Deferred Prosecution Agreement (DPA):
This agreement is entered when the intake worker decides that it is not in the best interest of the juvenile or the public to file a formal petition. The DPA is implemented by all parties agreeing, in writing, to certain terms and conditions. Should the juvenile and parent fail to comply with the agreement, the DPA may be terminated and delinquency charges filed with the District Attorney.

Consent Decree: This is a written agreement entered into by all parties and approved by the judge. The juvenile must admit the allegations in order to have the benefit of a Consent Decree. However, there is no finding by the Court that the child is delinquent. Instead, if the parties comply with the terms of the Consent Decree the matter will be dismissed. If there is not compliance with the terms of the Consent Decree, the matter is brought back to court for an adjudication and disposition. The right to a trial is waived upon entering a Consent Decree.

Juvenile in need of protection and services—JIPS: A petition may be filed by a parent stating that she/he is unable to control a juvenile, or by the DA stating that the juvenile is habitually truant from home or from school, is a school dropout or is under 10 years of age and committed a delinquent act. The parent has a right to contest the petition unless it alleges a child under 10 committed a delinquent act. A delinquent act must be proved by evidence beyond a reasonable doubt. Other JIPS grounds must be proved by clear and convincing evidence. There is no right to a jury trial in a JIPS case. In a JIPS case, the juvenile may not be sent to a correctional placement.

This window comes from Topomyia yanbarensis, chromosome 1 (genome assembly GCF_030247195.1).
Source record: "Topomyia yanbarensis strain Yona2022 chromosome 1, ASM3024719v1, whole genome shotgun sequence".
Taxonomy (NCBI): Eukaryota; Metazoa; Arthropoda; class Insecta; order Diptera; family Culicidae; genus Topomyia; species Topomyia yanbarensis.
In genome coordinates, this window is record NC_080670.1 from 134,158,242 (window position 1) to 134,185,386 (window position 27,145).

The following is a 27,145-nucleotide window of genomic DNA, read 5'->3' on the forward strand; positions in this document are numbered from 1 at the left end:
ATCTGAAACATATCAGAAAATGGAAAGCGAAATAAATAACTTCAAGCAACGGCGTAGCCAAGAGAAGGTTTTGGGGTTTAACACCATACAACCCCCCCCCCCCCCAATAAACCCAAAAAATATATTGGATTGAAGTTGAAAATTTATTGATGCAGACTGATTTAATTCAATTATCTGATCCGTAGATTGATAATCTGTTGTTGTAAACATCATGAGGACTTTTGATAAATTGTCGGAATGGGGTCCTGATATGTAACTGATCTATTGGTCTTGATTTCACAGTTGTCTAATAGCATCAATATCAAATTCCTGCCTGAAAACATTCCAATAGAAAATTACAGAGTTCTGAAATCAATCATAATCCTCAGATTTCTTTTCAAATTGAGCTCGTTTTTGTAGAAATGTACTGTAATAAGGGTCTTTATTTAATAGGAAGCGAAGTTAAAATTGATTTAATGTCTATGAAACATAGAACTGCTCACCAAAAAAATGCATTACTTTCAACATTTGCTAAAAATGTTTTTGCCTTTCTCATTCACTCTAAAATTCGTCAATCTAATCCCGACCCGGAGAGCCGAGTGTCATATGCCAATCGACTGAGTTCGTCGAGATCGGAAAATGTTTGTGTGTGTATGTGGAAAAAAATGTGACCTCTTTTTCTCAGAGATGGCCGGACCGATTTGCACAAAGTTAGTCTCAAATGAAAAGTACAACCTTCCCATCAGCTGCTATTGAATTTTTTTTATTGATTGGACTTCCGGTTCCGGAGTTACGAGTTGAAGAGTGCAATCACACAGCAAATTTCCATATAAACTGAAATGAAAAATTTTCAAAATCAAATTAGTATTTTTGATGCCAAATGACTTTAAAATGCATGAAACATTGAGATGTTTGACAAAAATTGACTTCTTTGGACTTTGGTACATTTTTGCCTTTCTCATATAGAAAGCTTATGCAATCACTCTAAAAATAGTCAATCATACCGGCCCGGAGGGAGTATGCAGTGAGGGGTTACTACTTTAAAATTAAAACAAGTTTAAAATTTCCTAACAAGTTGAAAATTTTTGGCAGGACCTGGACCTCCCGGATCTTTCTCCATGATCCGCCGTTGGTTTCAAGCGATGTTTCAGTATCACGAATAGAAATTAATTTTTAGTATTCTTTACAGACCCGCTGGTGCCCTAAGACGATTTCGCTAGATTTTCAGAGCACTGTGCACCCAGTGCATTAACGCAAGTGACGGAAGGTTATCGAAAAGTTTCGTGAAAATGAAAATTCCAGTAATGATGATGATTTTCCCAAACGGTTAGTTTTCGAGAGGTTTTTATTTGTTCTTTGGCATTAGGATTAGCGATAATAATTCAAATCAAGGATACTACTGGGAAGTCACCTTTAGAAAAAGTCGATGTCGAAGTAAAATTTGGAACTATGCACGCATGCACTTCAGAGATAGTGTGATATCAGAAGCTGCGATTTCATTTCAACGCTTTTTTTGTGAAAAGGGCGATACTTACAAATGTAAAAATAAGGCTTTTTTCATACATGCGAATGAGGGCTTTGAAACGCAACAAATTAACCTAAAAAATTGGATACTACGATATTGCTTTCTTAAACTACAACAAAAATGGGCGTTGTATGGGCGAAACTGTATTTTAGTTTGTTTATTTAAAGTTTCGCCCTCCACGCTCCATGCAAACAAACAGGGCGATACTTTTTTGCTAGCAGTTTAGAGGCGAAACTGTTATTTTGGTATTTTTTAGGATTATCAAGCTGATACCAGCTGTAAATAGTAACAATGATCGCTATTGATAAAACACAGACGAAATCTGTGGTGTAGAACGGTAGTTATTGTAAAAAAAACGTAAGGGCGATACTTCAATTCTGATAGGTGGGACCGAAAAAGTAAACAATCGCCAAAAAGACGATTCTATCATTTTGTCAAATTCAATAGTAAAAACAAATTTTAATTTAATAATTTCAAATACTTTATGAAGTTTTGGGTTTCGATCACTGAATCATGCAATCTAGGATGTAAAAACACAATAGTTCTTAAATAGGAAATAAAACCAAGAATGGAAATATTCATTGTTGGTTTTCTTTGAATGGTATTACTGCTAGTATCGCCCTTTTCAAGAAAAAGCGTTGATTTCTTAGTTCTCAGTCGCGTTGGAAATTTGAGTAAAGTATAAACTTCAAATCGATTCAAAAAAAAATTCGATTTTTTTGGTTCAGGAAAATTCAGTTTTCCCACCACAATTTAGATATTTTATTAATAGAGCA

Formal Supervision: When a juvenile is adjudicated delinquent, a dispositional order is imposed by the court. This order will include where the juvenile will live, and rules for the juvenile. Common rules are to attend school regularly, not to use or possess alcohol or illegal drugs, and obey the rules of parents, school and social worker. Juveniles may be ordered to participate in individual, family or group therapy, pay restitution, engage in community service or make amends to the victim. Juveniles will be ordered to cooperate with supervision. The order will also tell the juvenile what sanctions may be applied if he or she fails to follow the rules.

Possible Sanctions

Juvenile Detention:

Juveniles are held in detention primarily because:

(1) There is reason to believe that if released they would cause harm to other persons,
(2) There is reason to believe that if released they would be unavailable for further court proceedings, and
(3) They have been found to be in violation of a valid court order and rules of supervision.

Shelter Care Placement:
The Shelter Home provides non-secure residential services for juveniles who may need a place to stay pending further court action but for whom placement in a secure setting is not necessary.

Home Detention:
Home Detention is an alternative to detention or non-secure placement of youth.

Cost of these sanctions may be billed to Parents.

Parent’s Role in Ongoing Youth Justice Supervision

Parental involvement is an essential part of any type of supervision plan. No plan can be successful if the parents do not participate. This may involve but is not limited to monitoring and enforcing the rules set by the judge and social worker, attending family meetings, going to counseling, taking parenting classes, transporting your child to different service providers, working closely with the school, holding your child accountable, and keeping the juvenile’s social worker informed of your child’s status.

Ongoing Worker’s Role:

If the case is not dismissed, and the intake process is over, the juvenile will be assigned to an on-going social worker. This worker will continue to meet with the family and monitor compliance with the court order. The social worker or other parties may file a petition to change the placement of the juvenile or to revise the rules in the court order. If the juvenile is not in compliance with the court order, the social worker or DA may file a motion to have sanctions imposed on the juvenile. Each of these measures will require a new court hearing.